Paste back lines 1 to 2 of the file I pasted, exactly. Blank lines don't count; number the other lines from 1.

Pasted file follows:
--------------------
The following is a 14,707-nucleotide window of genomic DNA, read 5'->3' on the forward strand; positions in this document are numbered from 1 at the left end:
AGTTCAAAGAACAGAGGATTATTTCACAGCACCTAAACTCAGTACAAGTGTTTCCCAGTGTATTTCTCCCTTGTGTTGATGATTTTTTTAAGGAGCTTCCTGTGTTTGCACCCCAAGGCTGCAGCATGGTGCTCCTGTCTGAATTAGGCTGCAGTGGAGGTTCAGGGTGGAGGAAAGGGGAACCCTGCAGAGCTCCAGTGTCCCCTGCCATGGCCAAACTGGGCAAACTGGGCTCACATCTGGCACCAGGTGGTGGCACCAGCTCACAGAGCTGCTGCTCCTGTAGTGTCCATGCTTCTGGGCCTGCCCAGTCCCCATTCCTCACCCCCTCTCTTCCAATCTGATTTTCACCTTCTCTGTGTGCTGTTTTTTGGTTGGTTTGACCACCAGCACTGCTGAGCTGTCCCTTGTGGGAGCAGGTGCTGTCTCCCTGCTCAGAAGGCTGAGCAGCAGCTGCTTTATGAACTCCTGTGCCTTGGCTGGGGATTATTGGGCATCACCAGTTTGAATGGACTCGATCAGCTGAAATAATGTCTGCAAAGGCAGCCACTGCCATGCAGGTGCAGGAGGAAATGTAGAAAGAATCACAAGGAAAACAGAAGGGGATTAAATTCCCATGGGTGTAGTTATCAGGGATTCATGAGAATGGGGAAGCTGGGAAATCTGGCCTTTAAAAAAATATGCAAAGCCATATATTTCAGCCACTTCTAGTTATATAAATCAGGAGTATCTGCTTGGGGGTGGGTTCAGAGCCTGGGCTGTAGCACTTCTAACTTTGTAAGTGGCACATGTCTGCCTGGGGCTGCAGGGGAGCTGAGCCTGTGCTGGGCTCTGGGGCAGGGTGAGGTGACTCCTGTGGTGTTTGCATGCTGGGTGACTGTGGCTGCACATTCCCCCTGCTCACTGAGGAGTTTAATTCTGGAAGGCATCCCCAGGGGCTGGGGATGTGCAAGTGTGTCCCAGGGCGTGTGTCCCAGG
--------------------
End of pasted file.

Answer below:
The following is a 14,707-nucleotide window of genomic DNA, read 5'->3' on the forward strand; positions in this document are numbered from 1 at the left end:
AGTTCAAAGAACAGAGGATTATTTCACAGCACCTAAACTCAGTACAAGTGTTTCCCAGTGTATTTCTCCCTTGTGTTGATGATTTTTTTAAGGAGCTTCCTGTGTTTGCACCCCAAGGCTGCAGCATGGTGCTCCTGTCTGAATTAGGCTGCAGTGGAGGTTCAGGGTGGAGGAAAGGGGAACCCTGCAGAGCTCCAGTGTCCCCTGCCATGGCCAAACTGGGCAAACTGGGCTCACATCTGGCACCAGGTGGTGGCACCAGCTCACAGAGCTGCTGCTCCTGTAGTGTCCATGCTTCTGGGCCTGCCCAGTCCCCATTCCTCACCCCCTCTCTTCCAATCTGATTTTCACCTTCTCTGTGTGCTGTTTTTTGGTTGGTTTGACCACCAGCACTGCTGAGCTGTCCCTTGTGGGAGCAGGTGCTGTCTCCCTGCTCAGAAGGCTGAGCAGCAGCTGCTTTATGAACTCCTGTGCCTTGGCTGGGGATTATTGGGCATCACCAGTTTGAATGGACTCGATCAGCTGAAATAATGTCTGCAAAGGCAGCCACTGCCATGCAGGTGCAGGAGGAAATGTAGAAAGAATCACAAGGAAAACAGAAGGGGATTAAATTCCCATGGGTGTAGTTATCAGGGATTCATGAGAATGGGGAAGCTGGGAAATCTGGCCTTTAAAAAAATATGCAAAGCCATATATTTCAGCCACTTCTAGTTATATAAATCAGGAGTATCTGCTTGGGGGTGGGTTCAGAGCCTGGGCTGTAGCACTTCTAACTTTGTAAGTGGCACATGTCTGCCTGGGGCTGCAGGGGAGCTGAGCCTGTGCTGGGCTCTGGGGCAGGGTGAGGTGACTCCTGTGGTGTTTGCATGCTGGGTGACTGTGGCTGCACATTCCCCCTGCTCACTGAGGAGTTTAATTCTGGAAGGCATCCCCAGGGGCTGGGGATGTGCAAGTGTGTCCCAGGGCGTGTGTCCCAGG